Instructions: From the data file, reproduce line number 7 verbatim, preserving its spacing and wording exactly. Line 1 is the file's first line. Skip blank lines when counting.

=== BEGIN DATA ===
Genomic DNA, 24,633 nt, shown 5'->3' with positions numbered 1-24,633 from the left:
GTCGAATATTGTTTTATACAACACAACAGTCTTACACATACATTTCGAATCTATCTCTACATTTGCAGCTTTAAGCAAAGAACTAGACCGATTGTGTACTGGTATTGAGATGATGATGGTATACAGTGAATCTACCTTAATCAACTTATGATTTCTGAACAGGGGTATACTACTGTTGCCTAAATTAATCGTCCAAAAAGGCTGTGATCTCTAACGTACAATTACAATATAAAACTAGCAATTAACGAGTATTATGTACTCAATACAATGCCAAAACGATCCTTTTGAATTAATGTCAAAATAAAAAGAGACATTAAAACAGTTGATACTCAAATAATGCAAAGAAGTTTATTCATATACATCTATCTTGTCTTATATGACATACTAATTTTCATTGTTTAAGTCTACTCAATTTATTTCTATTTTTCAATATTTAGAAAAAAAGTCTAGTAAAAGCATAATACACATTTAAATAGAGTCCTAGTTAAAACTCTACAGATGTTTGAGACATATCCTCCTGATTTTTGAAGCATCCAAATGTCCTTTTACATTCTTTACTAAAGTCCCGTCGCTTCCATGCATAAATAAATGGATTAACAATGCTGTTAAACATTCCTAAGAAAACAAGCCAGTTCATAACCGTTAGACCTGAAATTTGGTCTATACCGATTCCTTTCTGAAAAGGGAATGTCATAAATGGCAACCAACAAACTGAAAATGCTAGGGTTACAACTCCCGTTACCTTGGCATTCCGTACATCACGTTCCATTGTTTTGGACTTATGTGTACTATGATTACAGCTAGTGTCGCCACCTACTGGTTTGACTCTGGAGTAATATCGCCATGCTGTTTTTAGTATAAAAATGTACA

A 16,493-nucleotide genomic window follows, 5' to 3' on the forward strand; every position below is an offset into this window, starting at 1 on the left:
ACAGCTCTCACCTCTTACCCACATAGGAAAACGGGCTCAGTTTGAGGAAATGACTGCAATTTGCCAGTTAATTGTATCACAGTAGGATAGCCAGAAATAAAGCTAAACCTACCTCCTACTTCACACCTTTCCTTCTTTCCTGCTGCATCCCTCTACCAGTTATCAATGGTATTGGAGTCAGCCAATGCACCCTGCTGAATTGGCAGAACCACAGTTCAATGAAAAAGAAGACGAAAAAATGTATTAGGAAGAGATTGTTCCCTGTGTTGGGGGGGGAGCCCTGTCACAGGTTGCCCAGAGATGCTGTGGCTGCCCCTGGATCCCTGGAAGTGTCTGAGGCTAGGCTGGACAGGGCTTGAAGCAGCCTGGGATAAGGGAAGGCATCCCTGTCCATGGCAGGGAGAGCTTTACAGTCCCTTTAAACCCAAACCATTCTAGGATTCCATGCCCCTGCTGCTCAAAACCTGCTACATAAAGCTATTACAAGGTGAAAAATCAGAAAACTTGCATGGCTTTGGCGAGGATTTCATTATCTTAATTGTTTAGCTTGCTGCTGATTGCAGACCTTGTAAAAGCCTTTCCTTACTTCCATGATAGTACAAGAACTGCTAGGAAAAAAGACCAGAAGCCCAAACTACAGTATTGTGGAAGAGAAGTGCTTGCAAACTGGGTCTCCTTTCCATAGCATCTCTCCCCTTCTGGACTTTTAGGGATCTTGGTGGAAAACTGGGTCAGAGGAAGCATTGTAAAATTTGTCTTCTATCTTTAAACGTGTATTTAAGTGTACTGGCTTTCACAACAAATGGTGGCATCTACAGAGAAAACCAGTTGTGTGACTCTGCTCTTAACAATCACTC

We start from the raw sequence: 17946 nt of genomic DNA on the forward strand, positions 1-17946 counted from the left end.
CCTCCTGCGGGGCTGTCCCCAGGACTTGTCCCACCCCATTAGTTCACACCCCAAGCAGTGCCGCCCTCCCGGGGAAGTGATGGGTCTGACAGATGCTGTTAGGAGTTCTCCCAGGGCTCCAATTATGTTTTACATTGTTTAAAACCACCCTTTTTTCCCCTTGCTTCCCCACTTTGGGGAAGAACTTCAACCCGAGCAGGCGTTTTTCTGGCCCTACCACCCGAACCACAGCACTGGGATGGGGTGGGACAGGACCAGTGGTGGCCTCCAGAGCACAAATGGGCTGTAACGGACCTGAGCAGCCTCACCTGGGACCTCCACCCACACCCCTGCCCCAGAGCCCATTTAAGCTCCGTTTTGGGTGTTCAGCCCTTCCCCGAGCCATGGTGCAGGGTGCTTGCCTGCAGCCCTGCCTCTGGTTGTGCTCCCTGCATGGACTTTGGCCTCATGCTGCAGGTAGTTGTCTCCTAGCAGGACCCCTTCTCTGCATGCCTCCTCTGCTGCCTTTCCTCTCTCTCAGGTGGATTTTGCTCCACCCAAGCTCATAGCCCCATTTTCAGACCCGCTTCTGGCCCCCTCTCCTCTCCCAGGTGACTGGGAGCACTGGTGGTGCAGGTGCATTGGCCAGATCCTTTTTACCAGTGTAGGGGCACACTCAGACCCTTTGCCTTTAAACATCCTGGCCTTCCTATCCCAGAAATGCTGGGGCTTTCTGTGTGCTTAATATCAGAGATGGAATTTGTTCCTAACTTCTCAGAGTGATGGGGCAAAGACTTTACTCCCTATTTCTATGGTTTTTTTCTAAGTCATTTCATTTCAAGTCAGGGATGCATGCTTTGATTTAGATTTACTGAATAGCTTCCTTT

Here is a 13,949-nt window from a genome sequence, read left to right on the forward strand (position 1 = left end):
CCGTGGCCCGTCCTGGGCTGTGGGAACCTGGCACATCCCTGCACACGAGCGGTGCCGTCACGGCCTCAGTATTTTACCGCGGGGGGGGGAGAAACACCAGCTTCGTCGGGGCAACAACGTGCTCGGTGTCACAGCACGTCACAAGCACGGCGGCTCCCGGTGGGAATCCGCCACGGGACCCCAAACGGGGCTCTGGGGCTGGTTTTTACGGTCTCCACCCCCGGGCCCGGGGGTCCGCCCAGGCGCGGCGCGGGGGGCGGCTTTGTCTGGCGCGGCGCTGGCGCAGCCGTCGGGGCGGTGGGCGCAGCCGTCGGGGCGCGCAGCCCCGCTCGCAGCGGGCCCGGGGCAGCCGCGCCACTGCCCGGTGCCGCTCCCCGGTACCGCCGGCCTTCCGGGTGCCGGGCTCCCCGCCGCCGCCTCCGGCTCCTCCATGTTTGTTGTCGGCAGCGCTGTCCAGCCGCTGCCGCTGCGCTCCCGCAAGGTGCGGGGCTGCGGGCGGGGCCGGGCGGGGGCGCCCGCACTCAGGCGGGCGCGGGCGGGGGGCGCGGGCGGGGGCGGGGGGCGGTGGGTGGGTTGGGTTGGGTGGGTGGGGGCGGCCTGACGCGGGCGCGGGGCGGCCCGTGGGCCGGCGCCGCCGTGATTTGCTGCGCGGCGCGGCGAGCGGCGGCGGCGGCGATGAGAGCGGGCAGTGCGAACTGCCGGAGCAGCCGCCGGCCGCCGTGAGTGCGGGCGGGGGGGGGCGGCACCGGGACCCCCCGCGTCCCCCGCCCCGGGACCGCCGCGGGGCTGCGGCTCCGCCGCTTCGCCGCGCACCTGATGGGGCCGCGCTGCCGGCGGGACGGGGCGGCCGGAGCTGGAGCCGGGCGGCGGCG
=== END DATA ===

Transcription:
Here is a 13,949-nt window from a genome sequence, read left to right on the forward strand (position 1 = left end):